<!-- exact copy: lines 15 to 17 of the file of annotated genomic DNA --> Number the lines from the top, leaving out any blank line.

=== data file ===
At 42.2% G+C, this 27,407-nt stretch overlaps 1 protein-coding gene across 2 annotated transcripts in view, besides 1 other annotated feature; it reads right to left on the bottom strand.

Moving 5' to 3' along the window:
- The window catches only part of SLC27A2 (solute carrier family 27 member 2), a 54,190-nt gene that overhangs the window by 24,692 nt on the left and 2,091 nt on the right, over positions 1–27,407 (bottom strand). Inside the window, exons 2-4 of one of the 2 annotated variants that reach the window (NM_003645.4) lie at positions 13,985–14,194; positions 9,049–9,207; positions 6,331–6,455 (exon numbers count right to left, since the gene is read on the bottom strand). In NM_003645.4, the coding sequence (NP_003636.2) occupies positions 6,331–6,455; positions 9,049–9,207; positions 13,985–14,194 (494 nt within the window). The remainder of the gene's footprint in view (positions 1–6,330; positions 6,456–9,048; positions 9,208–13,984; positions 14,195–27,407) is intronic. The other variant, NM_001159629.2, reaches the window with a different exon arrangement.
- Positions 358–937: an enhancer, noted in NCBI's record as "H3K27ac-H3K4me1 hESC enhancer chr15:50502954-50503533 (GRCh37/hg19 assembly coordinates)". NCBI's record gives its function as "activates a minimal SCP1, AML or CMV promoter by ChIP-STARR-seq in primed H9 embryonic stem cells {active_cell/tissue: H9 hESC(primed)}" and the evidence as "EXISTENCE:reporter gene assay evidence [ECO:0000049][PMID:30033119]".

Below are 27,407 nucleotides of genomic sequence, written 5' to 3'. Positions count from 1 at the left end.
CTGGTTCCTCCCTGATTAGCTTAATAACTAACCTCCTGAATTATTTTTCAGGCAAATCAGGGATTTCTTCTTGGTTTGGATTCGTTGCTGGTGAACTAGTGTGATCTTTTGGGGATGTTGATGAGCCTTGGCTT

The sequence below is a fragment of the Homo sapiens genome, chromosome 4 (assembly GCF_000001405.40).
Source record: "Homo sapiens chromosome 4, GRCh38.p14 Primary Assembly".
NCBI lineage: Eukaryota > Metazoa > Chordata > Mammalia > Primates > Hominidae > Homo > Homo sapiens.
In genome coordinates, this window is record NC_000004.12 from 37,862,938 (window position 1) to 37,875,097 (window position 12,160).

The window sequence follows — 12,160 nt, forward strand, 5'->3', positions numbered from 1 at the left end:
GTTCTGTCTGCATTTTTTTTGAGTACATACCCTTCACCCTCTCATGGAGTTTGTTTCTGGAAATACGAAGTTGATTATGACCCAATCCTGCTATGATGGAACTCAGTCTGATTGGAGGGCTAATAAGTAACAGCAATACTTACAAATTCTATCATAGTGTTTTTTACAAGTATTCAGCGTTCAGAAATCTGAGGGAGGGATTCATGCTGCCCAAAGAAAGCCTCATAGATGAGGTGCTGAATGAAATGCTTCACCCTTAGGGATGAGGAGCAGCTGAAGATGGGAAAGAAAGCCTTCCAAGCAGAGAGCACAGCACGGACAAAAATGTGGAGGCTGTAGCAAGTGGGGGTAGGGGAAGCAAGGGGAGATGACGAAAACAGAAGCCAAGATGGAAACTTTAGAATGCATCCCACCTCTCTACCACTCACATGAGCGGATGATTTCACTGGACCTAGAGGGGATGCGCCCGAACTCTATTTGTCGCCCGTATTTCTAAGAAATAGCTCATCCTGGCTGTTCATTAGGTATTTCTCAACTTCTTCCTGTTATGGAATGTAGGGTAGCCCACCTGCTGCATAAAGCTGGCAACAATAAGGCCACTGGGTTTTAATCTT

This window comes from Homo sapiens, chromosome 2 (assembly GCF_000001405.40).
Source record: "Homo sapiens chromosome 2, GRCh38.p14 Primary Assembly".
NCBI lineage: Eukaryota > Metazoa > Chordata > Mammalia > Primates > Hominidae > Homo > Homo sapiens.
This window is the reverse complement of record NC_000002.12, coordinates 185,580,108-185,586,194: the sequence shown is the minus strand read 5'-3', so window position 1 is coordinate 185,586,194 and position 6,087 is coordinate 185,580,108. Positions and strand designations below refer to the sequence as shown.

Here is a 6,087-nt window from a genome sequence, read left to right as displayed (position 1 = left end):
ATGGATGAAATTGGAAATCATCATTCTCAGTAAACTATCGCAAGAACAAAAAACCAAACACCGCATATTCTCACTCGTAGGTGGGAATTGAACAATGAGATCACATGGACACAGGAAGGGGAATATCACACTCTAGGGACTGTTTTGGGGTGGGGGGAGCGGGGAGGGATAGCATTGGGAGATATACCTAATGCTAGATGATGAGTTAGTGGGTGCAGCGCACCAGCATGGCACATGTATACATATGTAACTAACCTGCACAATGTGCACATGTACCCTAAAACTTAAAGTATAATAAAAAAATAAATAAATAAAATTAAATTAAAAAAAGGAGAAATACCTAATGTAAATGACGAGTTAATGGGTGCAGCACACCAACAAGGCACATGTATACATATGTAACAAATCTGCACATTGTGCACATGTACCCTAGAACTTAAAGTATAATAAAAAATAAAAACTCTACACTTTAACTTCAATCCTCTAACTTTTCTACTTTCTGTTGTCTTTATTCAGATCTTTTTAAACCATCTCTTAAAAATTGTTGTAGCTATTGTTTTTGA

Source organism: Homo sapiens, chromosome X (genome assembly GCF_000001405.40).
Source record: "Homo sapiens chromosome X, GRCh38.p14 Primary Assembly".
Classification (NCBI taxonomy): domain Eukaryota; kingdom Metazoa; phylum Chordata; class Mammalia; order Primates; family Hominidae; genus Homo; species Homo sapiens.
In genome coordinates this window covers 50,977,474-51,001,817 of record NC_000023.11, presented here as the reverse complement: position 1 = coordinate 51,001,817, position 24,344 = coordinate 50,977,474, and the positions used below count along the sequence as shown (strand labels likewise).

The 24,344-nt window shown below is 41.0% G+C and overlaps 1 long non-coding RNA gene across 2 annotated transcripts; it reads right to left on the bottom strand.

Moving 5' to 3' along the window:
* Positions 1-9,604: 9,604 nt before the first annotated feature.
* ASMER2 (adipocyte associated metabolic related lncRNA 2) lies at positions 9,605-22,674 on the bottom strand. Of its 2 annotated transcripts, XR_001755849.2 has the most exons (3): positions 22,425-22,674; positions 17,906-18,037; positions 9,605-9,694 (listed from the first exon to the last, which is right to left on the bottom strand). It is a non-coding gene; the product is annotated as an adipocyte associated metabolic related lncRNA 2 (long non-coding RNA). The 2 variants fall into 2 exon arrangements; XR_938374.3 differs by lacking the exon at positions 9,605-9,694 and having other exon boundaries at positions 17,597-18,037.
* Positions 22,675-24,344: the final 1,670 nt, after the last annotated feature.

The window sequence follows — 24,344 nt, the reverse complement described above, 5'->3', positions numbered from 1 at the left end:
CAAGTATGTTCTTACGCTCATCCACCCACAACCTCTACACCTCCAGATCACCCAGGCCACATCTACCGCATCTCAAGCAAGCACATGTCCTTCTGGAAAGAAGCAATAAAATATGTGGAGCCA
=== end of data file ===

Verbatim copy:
NCBI lineage: Eukaryota > Metazoa > Chordata > Mammalia > Primates > Hominidae > Homo > Homo sapiens.
This window is the reverse complement of record NC_000002.12, coordinates 185,580,108-185,586,194: the sequence shown is the minus strand read 5'-3', so window position 1 is coordinate 185,586,194 and position 6,087 is coordinate 185,580,108. Positions and strand designations below refer to the sequence as shown.

Here is a 6,087-nt window from a genome sequence, read left to right as displayed (position 1 = left end):